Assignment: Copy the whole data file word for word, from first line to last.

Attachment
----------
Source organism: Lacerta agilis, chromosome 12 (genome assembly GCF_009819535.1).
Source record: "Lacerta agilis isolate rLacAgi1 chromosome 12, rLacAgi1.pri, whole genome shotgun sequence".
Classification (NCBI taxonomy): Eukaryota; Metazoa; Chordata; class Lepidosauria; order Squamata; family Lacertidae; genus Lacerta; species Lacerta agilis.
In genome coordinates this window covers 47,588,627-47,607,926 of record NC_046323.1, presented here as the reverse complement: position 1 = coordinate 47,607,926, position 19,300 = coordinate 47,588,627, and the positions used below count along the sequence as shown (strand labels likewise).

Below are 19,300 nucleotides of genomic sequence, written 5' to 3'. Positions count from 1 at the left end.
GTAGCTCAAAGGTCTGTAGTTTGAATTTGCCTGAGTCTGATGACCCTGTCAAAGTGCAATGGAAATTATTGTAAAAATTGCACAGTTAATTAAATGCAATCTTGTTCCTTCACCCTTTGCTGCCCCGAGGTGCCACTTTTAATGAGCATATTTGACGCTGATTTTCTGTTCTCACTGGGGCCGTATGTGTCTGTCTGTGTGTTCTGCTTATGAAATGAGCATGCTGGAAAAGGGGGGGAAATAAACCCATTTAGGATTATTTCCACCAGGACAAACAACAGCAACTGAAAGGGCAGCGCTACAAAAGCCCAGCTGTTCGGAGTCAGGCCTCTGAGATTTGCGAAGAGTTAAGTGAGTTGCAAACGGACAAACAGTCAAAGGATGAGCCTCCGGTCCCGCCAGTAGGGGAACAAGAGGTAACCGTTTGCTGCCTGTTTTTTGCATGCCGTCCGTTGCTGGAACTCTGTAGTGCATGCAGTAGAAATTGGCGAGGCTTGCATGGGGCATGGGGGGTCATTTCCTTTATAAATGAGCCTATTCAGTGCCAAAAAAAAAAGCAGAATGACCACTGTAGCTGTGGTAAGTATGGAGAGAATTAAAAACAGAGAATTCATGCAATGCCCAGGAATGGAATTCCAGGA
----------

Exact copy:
Source organism: Lacerta agilis, chromosome 12 (genome assembly GCF_009819535.1).
Source record: "Lacerta agilis isolate rLacAgi1 chromosome 12, rLacAgi1.pri, whole genome shotgun sequence".
Classification (NCBI taxonomy): Eukaryota; Metazoa; Chordata; class Lepidosauria; order Squamata; family Lacertidae; genus Lacerta; species Lacerta agilis.
In genome coordinates this window covers 47,588,627-47,607,926 of record NC_046323.1, presented here as the reverse complement: position 1 = coordinate 47,607,926, position 19,300 = coordinate 47,588,627, and the positions used below count along the sequence as shown (strand labels likewise).

Below are 19,300 nucleotides of genomic sequence, written 5' to 3'. Positions count from 1 at the left end.
GTAGCTCAAAGGTCTGTAGTTTGAATTTGCCTGAGTCTGATGACCCTGTCAAAGTGCAATGGAAATTATTGTAAAAATTGCACAGTTAATTAAATGCAATCTTGTTCCTTCACCCTTTGCTGCCCCGAGGTGCCACTTTTAATGAGCATATTTGACGCTGATTTTCTGTTCTCACTGGGGCCGTATGTGTCTGTCTGTGTGTTCTGCTTATGAAATGAGCATGCTGGAAAAGGGGGGGAAATAAACCCATTTAGGATTATTTCCACCAGGACAAACAACAGCAACTGAAAGGGCAGCGCTACAAAAGCCCAGCTGTTCGGAGTCAGGCCTCTGAGATTTGCGAAGAGTTAAGTGAGTTGCAAACGGACAAACAGTCAAAGGATGAGCCTCCGGTCCCGCCAGTAGGGGAACAAGAGGTAACCGTTTGCTGCCTGTTTTTTGCATGCCGTCCGTTGCTGGAACTCTGTAGTGCATGCAGTAGAAATTGGCGAGGCTTGCATGGGGCATGGGGGGTCATTTCCTTTATAAATGAGCCTATTCAGTGCCAAAAAAAAAAGCAGAATGACCACTGTAGCTGTGGTAAGTATGGAGAGAATTAAAAACAGAGAATTCATGCAATGCCCAGGAATGGAATTCCAGGA